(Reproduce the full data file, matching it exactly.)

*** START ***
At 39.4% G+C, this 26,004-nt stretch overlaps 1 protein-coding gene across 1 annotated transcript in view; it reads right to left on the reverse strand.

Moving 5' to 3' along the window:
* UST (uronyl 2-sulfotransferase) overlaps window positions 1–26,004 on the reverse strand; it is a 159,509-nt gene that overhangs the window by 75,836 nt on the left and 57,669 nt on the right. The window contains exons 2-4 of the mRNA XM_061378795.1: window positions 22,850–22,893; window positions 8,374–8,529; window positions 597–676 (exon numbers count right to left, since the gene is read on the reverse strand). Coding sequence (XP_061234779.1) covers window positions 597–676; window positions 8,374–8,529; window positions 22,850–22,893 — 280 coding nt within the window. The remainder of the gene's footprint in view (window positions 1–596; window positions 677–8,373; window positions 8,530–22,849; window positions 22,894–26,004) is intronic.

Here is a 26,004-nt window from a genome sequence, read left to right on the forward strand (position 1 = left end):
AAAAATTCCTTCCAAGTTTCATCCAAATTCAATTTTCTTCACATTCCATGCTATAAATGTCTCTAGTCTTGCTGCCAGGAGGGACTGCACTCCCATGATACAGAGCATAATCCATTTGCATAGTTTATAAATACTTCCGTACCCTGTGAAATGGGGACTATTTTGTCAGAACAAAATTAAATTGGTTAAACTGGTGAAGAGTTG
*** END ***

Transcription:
At 39.4% G+C, this 26,004-nt stretch overlaps 1 protein-coding gene across 1 annotated transcript in view; it reads right to left on the reverse strand.

Moving 5' to 3' along the window:
* UST (uronyl 2-sulfotransferase) overlaps window positions 1–26,004 on the reverse strand; it is a 159,509-nt gene that overhangs the window by 75,836 nt on the left and 57,669 nt on the right. The window contains exons 2-4 of the mRNA XM_061378795.1: window positions 22,850–22,893; window positions 8,374–8,529; window positions 597–676 (exon numbers count right to left, since the gene is read on the reverse strand). Coding sequence (XP_061234779.1) covers window positions 597–676; window positions 8,374–8,529; window positions 22,850–22,893 — 280 coding nt within the window. The remainder of the gene's footprint in view (window positions 1–596; window positions 677–8,373; window positions 8,530–22,849; window positions 22,894–26,004) is intronic.

Here is a 26,004-nt window from a genome sequence, read left to right on the forward strand (position 1 = left end):
AAAAATTCCTTCCAAGTTTCATCCAAATTCAATTTTCTTCACATTCCATGCTATAAATGTCTCTAGTCTTGCTGCCAGGAGGGACTGCACTCCCATGATACAGAGCATAATCCATTTGCATAGTTTATAAATACTTCCGTACCCTGTGAAATGGGGACTATTTTGTCAGAACAAAATTAAATTGGTTAAACTGGTGAAGAGTTG